Playstation Classic

The best part was that during the whole week of stay, in this country full of sand, my white sneakers just as white as they were when I left home. This is the future.

Qatar International Hacking Contest

A week before the competition we were notified of the 12 devices that we would be given access to at the event, but the specific versions of the devices weren’t given to us two days until the competition. We had research done on the devices and strategized to target a few devices which we demmed were attackable. This included a restaurant pager, Ring Video Doorbell camera, a wifi based home security system, and a wifi security camera. The 12 devices had some big shot devices included two Echo Speakers, the latest Bose NCH700 headphones and the Ring wireless alarm kit which worked over Z-Wave. Along with the devices, The organizer’s provided us with a HackRF SDR, an iFixit toolkit and an Alfa wireless dongle with monitor mode.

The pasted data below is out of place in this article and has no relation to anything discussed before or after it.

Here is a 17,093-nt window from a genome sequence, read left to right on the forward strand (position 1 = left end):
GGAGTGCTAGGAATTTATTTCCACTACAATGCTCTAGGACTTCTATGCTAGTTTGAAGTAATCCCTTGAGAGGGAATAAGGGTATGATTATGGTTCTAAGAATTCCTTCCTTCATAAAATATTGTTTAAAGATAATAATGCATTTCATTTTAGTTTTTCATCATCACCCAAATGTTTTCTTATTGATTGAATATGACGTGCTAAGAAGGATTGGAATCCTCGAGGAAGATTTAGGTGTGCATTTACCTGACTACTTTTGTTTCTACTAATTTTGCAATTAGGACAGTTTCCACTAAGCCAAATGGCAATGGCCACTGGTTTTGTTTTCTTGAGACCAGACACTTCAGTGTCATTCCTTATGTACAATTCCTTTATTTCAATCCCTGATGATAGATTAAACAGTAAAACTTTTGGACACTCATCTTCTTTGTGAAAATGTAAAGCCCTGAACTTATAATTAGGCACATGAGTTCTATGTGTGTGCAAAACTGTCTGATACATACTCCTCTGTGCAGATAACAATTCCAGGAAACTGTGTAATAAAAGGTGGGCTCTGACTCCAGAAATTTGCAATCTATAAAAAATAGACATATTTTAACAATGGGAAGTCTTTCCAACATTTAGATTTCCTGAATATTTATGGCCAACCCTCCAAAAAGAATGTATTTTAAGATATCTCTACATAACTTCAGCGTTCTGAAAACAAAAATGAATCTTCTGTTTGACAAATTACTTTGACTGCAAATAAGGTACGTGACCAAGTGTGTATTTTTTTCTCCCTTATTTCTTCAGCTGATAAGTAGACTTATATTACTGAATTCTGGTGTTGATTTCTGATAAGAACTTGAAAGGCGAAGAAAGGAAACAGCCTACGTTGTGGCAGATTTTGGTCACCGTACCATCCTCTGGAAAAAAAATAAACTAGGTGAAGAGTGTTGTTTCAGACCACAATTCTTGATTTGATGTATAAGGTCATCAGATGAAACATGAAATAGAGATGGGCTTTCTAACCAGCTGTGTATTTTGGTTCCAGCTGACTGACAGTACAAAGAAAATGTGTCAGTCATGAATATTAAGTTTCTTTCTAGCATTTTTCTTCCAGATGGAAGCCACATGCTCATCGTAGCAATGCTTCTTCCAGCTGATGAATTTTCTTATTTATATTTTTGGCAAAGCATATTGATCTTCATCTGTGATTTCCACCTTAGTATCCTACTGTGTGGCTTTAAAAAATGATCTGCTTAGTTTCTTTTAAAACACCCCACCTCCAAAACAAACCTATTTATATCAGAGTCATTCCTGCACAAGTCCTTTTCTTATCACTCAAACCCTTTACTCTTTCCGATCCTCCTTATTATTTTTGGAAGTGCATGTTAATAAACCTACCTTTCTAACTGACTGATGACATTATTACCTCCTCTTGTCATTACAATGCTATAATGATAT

The whole event was divided into 4 sections of 2 hours each over 2 days which was annoying to produce any concrete results, on top of that we were, at first, not allowed to dismantle the devices but were allowed on the condition that the device’s integrity be maintained. We opened the devices and packed them back again neatly before the end of the competition.

Our toolkit which we brought from home consisted of Multimeter’s, cheap Arduinos, a CP2102 based USB FTDI board, a Cypress FX2 based el cheapo logic analyzer having 8 channels paired with the fantastic open source software Sigrok and PulseView, a variant of the RTL-SDR, and a FOSSASIA PSLab. All my love to Open Tech Lab for its immensely information videos from which I learned so much about SDRs, electronics and using Sigrok and PulseView.

This also turned out to be very useful.

Nadamoo Restaurant Pager System